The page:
The economic crash in 1997 and the 2004 Tsunami left millions of Indonesians living below the poverty line and created conditions for exploitation, trafficking and abuse for many people and a high proportion of women and children. Legal, social and geographical obstacles caused by the fact that the country is spread over thousands of islands also mean that services don’t always reach those in need.
Many children live in unsanitary conditions; some find themselves working on the streets, in households as hired help or in the fields. Children in conflict with the law, especially those from poor families, struggle to access good legal representation.
Yayasan Pusat Kajian dan Perlindungan Anak Medan (PKPA) was set up in 1996 in response to the pressing need to address children’s rights. The organisation began by lobbying authorities to implement the goals of the UN Convention on the Rights of the Child, which Indonesia ratified in 1990.
PKPA works directly with children, their family and the community as well as local and central government authorities, schools and clubs to advocate for child issues and inform the public about children’s rights. PKPA is headquartered in Medan, the capital of North Sumatra, but the organisation also responds to emergencies in other parts of Indonesia.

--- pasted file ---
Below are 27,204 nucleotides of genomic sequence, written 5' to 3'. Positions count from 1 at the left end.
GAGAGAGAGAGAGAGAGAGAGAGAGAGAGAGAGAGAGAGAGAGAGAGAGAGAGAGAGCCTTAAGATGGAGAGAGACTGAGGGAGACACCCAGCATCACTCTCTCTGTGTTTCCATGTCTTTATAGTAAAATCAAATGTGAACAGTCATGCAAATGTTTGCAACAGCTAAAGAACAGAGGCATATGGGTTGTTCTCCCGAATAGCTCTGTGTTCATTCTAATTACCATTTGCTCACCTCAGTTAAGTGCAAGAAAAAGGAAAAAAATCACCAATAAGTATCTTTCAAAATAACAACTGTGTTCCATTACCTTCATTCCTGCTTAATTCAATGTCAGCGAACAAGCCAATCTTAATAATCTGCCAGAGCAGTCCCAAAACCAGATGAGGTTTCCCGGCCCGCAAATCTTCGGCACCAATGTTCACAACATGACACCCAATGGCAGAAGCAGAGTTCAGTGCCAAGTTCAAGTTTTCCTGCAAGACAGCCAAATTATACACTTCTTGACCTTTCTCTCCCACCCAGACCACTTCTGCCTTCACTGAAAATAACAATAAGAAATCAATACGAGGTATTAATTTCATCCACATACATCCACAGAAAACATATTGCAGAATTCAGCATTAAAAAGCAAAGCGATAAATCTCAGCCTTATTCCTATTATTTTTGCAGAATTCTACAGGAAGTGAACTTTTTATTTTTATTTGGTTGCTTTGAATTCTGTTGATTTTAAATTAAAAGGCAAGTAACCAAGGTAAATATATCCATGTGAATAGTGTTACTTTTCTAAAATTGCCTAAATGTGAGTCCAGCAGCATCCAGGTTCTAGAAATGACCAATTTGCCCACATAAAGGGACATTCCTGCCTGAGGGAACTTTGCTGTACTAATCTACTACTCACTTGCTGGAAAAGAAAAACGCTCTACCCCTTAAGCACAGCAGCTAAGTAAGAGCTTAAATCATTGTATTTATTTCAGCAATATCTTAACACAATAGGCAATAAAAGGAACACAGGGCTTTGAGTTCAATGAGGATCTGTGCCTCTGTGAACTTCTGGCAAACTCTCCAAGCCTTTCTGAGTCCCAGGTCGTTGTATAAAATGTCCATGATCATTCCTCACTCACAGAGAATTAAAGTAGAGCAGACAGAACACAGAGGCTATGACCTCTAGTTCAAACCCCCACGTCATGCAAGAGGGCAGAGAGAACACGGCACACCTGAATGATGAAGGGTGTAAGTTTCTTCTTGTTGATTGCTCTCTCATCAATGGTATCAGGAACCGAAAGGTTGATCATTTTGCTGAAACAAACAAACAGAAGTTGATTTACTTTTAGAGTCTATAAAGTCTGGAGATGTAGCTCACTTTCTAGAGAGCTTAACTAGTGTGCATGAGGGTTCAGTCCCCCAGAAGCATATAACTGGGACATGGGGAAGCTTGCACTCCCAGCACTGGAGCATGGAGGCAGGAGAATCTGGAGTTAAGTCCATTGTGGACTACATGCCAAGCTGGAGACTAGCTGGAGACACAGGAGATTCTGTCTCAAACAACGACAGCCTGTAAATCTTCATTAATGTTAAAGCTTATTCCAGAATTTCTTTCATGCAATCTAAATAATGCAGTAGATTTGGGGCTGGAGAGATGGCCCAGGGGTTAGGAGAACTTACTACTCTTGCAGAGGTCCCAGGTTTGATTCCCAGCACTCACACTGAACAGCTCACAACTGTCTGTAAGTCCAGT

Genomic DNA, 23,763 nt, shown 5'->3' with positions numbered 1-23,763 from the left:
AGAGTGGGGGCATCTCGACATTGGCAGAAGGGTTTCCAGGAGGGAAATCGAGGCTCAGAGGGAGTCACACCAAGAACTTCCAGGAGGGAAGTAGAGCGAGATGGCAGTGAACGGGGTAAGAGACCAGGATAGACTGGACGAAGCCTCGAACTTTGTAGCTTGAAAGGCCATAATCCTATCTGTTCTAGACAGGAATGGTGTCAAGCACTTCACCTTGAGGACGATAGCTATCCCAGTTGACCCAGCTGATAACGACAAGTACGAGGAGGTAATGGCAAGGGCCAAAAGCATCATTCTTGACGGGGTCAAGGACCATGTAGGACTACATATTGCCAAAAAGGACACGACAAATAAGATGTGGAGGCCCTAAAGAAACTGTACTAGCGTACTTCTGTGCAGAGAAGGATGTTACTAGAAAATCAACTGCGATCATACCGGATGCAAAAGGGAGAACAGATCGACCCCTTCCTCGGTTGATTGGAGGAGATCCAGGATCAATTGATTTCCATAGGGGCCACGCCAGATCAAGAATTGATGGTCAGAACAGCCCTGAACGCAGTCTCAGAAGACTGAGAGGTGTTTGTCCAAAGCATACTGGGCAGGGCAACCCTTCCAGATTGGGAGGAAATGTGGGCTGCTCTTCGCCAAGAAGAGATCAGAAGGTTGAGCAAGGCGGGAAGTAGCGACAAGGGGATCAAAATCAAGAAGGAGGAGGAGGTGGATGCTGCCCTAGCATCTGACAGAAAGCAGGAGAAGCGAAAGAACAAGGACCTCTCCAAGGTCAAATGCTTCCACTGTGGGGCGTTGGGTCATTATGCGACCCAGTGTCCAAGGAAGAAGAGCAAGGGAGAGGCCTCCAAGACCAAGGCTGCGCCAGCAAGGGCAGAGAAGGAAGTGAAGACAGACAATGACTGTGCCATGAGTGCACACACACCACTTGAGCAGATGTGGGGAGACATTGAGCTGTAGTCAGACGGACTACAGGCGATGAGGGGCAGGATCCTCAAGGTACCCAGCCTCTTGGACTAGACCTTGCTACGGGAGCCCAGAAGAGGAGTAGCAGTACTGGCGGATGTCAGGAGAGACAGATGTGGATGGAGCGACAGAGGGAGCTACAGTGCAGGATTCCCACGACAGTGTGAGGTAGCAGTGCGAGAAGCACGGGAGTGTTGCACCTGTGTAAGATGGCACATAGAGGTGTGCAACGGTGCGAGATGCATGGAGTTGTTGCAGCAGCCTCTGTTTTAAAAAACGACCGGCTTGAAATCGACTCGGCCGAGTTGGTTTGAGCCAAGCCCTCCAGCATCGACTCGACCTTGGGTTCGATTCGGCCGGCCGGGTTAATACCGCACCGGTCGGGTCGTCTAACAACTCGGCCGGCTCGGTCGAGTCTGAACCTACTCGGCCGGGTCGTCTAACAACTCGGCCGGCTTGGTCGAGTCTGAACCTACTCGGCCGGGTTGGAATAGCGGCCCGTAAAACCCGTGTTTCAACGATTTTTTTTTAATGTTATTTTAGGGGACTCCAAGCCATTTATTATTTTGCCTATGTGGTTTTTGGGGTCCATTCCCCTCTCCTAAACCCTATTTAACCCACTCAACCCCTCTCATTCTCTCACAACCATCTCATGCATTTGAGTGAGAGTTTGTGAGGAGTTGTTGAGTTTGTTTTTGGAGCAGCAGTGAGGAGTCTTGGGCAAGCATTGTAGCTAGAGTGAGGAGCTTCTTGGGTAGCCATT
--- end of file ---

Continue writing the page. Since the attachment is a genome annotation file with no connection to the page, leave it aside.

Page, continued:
In Medan, PKPA has set up the Child Creativity Centre, offering educational assistance to working children and at-risk children, as well as life skills and entrepreneurship training for teenagers. Every year, PKPA handles more than 80 cases of child abuse and exploitation. Since 2010 it has succeeded in preventing over 400 children from dropping out of school in North Sumatra and Aceh. Through its advocacy programmes, PKPA has reached 31,398 beneficiaries and has pushed the government at the national and local level to make regulations related to child protection.
Photos: Fauzan Ijazah/Stars Foundation